Posted on Jul 30, 2017
Jillian Foster was 25 years old when she received D5400’s Ambassadorial Scholarship. She had actually applied for it in 2008 but was denied. True to her nature, she determinedly sought out a new approach and ended up receiving a sponsorship from Boise Metro Rotary in 2009. That year she was granted the Ambassadorial Scholarship from District 5400, which she used to attend University College London and earn her Masters in Gender Studies.
“Without the scholarship I probably wouldn’t have been able to go to London,” Jillian told me during a conversation earlier this week, “I wanted to study for my masters abroad. It enabled me to do that.”
She went on to obtain her second Masters in Applied Quantitative Research at New York University. With her knowledge, Jillian founded Global Insight, a research, data, and monitoring and evaluation consultancy specializing in the use of data­-driven and gender-­sensitive methods in fragile states. Since 2011, she’s led Global Insight's portfolio of gender-based violence, peacebuilding/conflict and humanitarian projects, working with UNHCR, UN Women, Save the Children, the UN Trust Fund, the International Rescue Committee, and countless other INGOs.
“Conflict is human, it’s what humans do. I was working in Nigeria on a peace-building program and the major conflict was the fight of time and all eternity: Herders against farmers. This is the fight we’ve been having forever. It’s every day. Perhaps we need to just accept this as human nature,” Jillian explained, “but there are large-scale mass atrocities that I would like to see stopped. There’s no need for us to have gigantic displaced populations like refugees and famine. We can work those conflicts out through diplomacy.”
Her new project, Women in Conflict, brings global awareness to the sometimes-misconstrued female roles in conflict zones. “What I want from this project is to break open the definition “woman” in a conflict setting. Right now we think of women as passive victims, but that’s inaccurate. I want their voices and experiences to be heard and spark discussion about them as active participants. Just because you aren’t looking doesn’t mean it’s not there.”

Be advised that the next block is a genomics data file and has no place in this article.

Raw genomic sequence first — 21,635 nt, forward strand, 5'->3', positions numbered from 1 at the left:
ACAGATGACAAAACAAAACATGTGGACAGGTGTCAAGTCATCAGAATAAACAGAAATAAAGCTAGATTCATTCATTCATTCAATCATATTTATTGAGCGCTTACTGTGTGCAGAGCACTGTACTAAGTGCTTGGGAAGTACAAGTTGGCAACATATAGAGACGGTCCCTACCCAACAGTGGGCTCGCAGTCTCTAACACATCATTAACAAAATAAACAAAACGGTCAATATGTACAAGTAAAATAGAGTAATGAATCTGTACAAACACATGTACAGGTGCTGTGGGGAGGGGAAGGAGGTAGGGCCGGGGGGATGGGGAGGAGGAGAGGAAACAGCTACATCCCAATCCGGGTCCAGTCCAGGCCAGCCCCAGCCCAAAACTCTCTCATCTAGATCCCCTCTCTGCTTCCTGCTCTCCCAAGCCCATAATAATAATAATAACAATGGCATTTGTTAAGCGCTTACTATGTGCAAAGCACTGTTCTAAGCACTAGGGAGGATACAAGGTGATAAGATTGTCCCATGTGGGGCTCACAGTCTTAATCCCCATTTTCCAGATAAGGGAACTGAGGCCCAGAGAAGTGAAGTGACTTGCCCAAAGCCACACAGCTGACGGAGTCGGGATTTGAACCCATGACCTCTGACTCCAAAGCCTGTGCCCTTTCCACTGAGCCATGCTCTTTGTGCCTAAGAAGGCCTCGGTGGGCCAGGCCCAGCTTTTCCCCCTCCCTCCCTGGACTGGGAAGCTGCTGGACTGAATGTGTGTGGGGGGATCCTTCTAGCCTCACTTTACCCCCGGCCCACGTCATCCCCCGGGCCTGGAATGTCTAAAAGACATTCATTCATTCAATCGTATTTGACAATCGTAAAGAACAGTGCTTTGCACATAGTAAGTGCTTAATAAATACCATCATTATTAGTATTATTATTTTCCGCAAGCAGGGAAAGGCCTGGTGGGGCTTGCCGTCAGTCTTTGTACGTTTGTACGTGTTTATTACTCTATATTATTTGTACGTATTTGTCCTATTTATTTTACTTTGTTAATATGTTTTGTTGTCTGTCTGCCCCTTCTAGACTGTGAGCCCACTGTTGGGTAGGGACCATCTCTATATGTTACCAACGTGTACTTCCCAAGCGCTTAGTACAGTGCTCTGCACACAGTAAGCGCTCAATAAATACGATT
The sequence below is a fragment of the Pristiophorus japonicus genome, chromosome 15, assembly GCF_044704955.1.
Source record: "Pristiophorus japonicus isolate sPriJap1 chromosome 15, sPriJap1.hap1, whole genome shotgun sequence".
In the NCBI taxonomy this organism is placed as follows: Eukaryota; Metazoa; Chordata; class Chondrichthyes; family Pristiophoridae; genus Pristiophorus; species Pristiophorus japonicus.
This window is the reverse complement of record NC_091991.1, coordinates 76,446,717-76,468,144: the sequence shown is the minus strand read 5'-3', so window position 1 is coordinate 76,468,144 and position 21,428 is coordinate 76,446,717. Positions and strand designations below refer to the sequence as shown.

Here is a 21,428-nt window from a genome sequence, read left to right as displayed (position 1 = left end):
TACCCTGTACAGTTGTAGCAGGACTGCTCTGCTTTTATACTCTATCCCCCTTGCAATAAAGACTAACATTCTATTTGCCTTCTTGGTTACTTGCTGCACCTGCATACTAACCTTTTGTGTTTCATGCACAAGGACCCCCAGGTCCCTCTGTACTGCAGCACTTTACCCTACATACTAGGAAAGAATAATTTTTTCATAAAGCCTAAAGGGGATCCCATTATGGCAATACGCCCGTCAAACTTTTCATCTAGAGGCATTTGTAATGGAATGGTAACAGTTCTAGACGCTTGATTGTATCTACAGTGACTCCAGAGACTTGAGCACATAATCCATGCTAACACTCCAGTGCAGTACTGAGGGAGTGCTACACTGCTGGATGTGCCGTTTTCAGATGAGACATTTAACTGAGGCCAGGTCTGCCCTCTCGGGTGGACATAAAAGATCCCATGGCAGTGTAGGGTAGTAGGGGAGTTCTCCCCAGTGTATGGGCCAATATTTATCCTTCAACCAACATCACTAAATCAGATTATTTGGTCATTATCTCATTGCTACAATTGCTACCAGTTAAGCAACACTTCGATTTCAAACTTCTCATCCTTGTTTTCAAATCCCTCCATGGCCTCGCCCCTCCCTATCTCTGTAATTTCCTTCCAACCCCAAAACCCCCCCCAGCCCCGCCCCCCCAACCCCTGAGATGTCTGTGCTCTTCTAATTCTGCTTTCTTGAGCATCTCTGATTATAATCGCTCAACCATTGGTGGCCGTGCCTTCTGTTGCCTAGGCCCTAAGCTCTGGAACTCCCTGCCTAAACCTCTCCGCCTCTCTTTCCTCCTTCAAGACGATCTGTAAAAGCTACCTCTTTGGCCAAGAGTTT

Through uncensored stories of the actual women she researches, Jillian brings clarity to their involvement that either reinforces the traditional gender role of caregiver and peace-builder, or counters it by revealing other roles such as violent combatant.
“It’s dangerous for these women to come forward, but many of them have already taken that risk; Life itself is a risk when living in a conflict setting. They are often women who have already elevated themselves to some degree as community leaders.”
The conversation then turned to thoughts on Rotary International’s next mission to end human trafficking. “It’s a valuable cause and I support it,” she said, “The power Rotary has is amazing - they made a gigantic imprint on Polio, and I think they can do that similarly with human trafficking. It’s valiant.”
While we spoke I could hear the sounds of Jillian’s treasures being packed into boxes as she prepared to move from California to Connecticut, where she’ll be starting at Yale this fall. While she is clearly a capable and passionate woman, I wonder how much harder it would have been to achieve her successes without the help of the 2009 D5400 Leadership Team and Boise Metro Rotary. It’s proof that any district, any club or any person can make a global impact.
Michela Swarthout, Boise Centennial Rotary